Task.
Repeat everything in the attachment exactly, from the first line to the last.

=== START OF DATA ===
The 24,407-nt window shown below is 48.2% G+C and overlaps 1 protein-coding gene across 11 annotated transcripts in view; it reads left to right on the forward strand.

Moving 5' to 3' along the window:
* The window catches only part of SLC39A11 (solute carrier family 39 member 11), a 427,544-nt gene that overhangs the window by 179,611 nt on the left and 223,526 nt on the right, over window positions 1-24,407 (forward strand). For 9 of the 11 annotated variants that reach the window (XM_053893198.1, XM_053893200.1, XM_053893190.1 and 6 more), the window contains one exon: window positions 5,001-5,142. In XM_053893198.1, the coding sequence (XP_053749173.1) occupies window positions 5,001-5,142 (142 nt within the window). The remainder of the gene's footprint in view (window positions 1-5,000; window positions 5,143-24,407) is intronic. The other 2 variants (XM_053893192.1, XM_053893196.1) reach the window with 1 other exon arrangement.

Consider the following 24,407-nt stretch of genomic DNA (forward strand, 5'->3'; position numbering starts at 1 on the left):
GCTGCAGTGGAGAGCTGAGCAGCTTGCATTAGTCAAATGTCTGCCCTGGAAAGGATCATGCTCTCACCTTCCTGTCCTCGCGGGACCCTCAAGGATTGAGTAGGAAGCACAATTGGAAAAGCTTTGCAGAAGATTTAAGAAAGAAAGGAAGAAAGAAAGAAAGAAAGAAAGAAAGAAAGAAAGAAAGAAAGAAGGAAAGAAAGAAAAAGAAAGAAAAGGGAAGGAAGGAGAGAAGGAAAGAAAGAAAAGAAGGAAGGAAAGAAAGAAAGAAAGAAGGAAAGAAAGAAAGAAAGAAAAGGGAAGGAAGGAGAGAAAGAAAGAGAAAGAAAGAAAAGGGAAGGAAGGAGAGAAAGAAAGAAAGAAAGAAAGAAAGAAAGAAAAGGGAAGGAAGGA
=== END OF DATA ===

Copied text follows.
The 24,407-nt window shown below is 48.2% G+C and overlaps 1 protein-coding gene across 11 annotated transcripts in view; it reads left to right on the forward strand.

Moving 5' to 3' along the window:
* The window catches only part of SLC39A11 (solute carrier family 39 member 11), a 427,544-nt gene that overhangs the window by 179,611 nt on the left and 223,526 nt on the right, over window positions 1-24,407 (forward strand). For 9 of the 11 annotated variants that reach the window (XM_053893198.1, XM_053893200.1, XM_053893190.1 and 6 more), the window contains one exon: window positions 5,001-5,142. In XM_053893198.1, the coding sequence (XP_053749173.1) occupies window positions 5,001-5,142 (142 nt within the window). The remainder of the gene's footprint in view (window positions 1-5,000; window positions 5,143-24,407) is intronic. The other 2 variants (XM_053893192.1, XM_053893196.1) reach the window with 1 other exon arrangement.

Consider the following 24,407-nt stretch of genomic DNA (forward strand, 5'->3'; position numbering starts at 1 on the left):
GCTGCAGTGGAGAGCTGAGCAGCTTGCATTAGTCAAATGTCTGCCCTGGAAAGGATCATGCTCTCACCTTCCTGTCCTCGCGGGACCCTCAAGGATTGAGTAGGAAGCACAATTGGAAAAGCTTTGCAGAAGATTTAAGAAAGAAAGGAAGAAAGAAAGAAAGAAAGAAAGAAAGAAAGAAAGAAAGAAAGAAGGAAAGAAAGAAAAAGAAAGAAAAGGGAAGGAAGGAGAGAAGGAAAGAAAGAAAAGAAGGAAGGAAAGAAAGAAAGAAAGAAGGAAAGAAAGAAAGAAAGAAAAGGGAAGGAAGGAGAGAAAGAAAGAGAAAGAAAGAAAAGGGAAGGAAGGAGAGAAAGAAAGAAAGAAAGAAAGAAAGAAAGAAAAGGGAAGGAAGGA